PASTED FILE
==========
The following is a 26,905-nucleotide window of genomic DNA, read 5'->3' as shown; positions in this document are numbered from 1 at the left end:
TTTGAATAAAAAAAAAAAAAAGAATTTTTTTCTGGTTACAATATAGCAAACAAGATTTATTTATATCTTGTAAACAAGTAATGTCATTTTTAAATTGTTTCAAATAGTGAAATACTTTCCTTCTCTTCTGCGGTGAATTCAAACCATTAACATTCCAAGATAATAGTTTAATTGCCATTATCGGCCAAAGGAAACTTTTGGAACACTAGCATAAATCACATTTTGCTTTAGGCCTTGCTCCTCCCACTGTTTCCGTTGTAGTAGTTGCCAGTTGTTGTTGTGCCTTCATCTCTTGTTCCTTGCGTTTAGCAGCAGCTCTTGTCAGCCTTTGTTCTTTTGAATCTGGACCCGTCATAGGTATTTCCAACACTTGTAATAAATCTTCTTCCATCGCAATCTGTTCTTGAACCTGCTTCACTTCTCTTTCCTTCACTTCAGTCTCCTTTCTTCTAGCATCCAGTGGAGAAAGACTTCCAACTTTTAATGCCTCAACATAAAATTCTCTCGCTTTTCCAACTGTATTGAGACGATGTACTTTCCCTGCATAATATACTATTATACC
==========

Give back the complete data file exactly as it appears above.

The following is a 26,905-nucleotide window of genomic DNA, read 5'->3' as shown; positions in this document are numbered from 1 at the left end:
TTTGAATAAAAAAAAAAAAAAGAATTTTTTTCTGGTTACAATATAGCAAACAAGATTTATTTATATCTTGTAAACAAGTAATGTCATTTTTAAATTGTTTCAAATAGTGAAATACTTTCCTTCTCTTCTGCGGTGAATTCAAACCATTAACATTCCAAGATAATAGTTTAATTGCCATTATCGGCCAAAGGAAACTTTTGGAACACTAGCATAAATCACATTTTGCTTTAGGCCTTGCTCCTCCCACTGTTTCCGTTGTAGTAGTTGCCAGTTGTTGTTGTGCCTTCATCTCTTGTTCCTTGCGTTTAGCAGCAGCTCTTGTCAGCCTTTGTTCTTTTGAATCTGGACCCGTCATAGGTATTTCCAACACTTGTAATAAATCTTCTTCCATCGCAATCTGTTCTTGAACCTGCTTCACTTCTCTTTCCTTCACTTCAGTCTCCTTTCTTCTAGCATCCAGTGGAGAAAGACTTCCAACTTTTAATGCCTCAACATAAAATTCTCTCGCTTTTCCAACTGTATTGAGACGATGTACTTTCCCTGCATAATATACTATTATACC